Can Type 2 Diabetes and Hyperglycemia Affect A Patient’s Dental Implants?

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More than 34 million Americans have diabetes, according to the Centers for Disease Control and Prevention. Since the disease is so prevalent among adults and young children, scientists in the dental community are very focused on understanding how the disease may impact a patient’s oral health or the effectiveness of treatment plans. Recently, a team of researchers located in Germany conducted a systematic review and meta-analysis to examine whether type 2 diabetes had an adverse effect on dental implants. An article based on their findings titled, “Impact of hyperglycemia on the rate of implant failure and peri-implant parameters in patients with type 2 diabetes mellitus,” was published in the Journal of the American Dental Association.

About Type 2 Diabetes and Hyperglycemia

Type 2 diabetes is a chronic health condition that develops due to high blood sugar levels (better known as hyperglycemia). When there’s too much sugar or glucose in the bloodstream, the pancreas is unable to make enough insulin to regulate it. Eventually, the cells within the body’s organs can become resistant to insulin and won’t absorb the sugar to use it as fuel.

Type 2 diabetes can have a lasting impact on the immune, nervous, and circulatory systems if left untreated. Hyperglycemia can also eventually cause a diabetic coma called ketoacidosis due to the build-up of ketones or waste in the blood due to the body’s inability to expel it through urine.

There are multiple signs that someone may have type 2 diabetes. Common symptoms include:

  • Weight loss
  • Blurry vision
  • Increased thirst and hunger
  • Frequent urination
  • Chronic Fatigue
  • Slow-healing wounds
  • Numb, tingling hands or feet
  • Dark skin patches

Type 2 diabetes was originally categorized as adult-onset diabetes, but now young children are diagnosed with the disease due to poor nutrition and lack of physical exercise. Although diabetes is currently incurable, people can typically manage their condition by incorporating more exercise and healthy food into their daily lifestyle. Medical professionals may also use diabetes medications or insulin therapy.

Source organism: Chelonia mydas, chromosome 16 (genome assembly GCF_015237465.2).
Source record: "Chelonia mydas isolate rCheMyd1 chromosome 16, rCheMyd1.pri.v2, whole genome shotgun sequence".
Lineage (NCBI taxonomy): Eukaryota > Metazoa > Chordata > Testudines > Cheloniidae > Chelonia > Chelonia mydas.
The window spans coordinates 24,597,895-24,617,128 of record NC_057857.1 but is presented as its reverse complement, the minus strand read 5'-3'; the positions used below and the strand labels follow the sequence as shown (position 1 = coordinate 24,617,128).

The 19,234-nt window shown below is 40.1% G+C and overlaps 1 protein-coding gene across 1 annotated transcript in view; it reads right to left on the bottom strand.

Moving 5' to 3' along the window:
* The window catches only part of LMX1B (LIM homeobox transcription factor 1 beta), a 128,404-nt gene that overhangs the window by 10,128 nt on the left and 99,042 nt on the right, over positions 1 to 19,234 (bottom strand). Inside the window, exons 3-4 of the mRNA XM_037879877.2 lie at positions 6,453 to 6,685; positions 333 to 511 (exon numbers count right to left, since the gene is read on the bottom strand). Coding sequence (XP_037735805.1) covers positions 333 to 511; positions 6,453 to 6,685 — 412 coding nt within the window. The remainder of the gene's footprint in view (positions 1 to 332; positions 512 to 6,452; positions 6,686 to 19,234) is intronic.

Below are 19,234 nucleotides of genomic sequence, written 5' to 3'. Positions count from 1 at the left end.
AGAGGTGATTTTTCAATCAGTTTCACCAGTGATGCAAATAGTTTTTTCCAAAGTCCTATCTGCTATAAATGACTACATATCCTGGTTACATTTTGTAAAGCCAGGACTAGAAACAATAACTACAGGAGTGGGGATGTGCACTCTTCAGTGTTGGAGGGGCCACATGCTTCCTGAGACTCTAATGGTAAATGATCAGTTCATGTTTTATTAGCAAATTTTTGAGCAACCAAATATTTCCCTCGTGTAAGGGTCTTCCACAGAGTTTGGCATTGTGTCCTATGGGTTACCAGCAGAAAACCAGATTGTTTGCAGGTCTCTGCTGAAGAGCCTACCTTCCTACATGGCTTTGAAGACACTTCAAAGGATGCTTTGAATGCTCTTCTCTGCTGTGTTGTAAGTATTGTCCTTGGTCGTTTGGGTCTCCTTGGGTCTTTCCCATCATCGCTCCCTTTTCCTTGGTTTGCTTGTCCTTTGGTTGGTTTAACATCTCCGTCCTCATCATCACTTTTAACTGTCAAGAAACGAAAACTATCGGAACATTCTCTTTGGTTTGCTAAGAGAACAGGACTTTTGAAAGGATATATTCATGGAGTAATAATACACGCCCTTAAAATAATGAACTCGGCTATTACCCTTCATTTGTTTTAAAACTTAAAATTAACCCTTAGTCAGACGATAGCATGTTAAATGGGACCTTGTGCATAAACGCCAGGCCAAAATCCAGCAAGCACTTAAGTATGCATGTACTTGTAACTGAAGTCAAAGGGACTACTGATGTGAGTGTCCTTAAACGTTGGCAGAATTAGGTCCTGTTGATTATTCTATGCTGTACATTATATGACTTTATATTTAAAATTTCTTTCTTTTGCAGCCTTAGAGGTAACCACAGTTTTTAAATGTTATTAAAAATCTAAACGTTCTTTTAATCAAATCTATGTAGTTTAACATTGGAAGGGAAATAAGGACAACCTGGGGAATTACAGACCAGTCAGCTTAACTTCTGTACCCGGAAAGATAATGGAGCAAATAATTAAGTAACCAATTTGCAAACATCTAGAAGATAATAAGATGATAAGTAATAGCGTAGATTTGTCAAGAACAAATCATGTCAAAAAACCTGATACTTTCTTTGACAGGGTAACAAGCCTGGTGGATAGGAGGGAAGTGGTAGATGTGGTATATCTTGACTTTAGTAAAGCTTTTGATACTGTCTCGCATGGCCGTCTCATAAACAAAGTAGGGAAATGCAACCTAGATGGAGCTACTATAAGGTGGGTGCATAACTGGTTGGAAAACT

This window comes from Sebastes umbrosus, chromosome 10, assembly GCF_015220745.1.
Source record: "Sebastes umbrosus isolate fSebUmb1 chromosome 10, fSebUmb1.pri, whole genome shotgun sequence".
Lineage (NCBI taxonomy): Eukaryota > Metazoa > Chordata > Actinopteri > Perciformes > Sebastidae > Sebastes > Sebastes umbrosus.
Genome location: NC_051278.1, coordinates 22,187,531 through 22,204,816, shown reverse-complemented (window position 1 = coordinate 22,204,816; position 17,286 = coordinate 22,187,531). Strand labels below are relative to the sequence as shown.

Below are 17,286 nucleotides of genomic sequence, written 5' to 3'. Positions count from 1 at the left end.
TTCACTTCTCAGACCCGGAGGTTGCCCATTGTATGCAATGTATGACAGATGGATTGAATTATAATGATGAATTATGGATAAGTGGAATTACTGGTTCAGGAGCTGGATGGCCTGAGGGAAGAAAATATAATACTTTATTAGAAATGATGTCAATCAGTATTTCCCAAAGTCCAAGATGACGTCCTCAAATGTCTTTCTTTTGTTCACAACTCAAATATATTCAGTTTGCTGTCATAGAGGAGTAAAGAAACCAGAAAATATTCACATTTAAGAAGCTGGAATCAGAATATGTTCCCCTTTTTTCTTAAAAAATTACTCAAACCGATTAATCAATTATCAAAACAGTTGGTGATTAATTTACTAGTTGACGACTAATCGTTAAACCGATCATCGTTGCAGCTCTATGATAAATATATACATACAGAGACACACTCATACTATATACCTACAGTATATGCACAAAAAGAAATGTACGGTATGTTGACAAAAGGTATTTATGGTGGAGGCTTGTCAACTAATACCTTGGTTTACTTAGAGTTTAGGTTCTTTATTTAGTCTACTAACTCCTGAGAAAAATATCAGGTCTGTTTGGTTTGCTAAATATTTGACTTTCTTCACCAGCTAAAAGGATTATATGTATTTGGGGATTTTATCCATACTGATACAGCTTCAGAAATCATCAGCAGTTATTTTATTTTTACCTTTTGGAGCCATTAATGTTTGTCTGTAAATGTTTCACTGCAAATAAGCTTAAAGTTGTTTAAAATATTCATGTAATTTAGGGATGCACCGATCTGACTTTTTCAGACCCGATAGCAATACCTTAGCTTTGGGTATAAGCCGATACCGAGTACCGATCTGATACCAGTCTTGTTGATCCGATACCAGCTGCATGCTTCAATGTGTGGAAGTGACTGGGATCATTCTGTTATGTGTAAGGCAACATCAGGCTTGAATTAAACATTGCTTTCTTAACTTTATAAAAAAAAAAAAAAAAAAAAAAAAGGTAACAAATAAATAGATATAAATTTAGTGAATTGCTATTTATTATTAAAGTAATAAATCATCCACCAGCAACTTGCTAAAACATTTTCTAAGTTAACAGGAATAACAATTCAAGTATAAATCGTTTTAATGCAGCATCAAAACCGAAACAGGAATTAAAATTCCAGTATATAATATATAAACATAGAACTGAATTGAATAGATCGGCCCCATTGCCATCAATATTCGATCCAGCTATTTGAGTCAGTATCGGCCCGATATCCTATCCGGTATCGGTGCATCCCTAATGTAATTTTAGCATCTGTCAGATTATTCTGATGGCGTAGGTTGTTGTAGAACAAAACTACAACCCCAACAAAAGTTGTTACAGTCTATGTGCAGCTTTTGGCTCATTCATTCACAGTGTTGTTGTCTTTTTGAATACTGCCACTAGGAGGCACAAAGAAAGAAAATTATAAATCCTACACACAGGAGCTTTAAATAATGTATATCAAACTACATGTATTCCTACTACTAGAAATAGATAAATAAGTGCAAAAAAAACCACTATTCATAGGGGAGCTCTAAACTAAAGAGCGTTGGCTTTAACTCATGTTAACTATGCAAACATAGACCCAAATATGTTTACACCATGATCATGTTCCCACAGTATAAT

About the Study

The authors of the study decided to use a systematic review and meta-analysis to examine the impact of hyperglycemia on dental implants. They searched four different databases to see if the common health condition affected the patient’s dental implants in previous clinical studies. Overall, the two scientists compared the rates of implant failure and peri-implant bleeding on probing (BOP), probing depth (PD), and peri-implant bone loss (PIBL) among nondiabetic patients and others who were diagnosed with type 2 diabetes mellitus. They also analyzed the patient’s glycemic level to see if it caused them to develop peri-implant inflammation.

Nine clinical studies fit the parameters of their search criteria. After they found them, they closely examined the rate of implant failure and didn’t notice a significant difference between type 2 diabetic and nondiabetic patients. The probability that the chronic disease actually impacted implant failure was measured at a minuscule rate of (P = .46), compared to a (P = .1) value when it came to the patient’s probing depth. However, there was a bigger difference when it came to the patient’s peri-implant bleeding on probing since it achieved a (P < .00001). The scientists also noted that nondiabetic patients experienced less peri-implant bone loss at (P = .02). High glycemic levels did not influence the bleeding, probing depth, or peri-implant bone loss values among diabetic patients.

In Conclusion

Based on this research, dental professionals can advise their patients that their type 2 diabetes mellitus should have limited to no impact on the success rate of their dental implant.  However, the dentists can warn them that their medical condition may be a risk factor that could contribute to peri-implant bone loss in the future.

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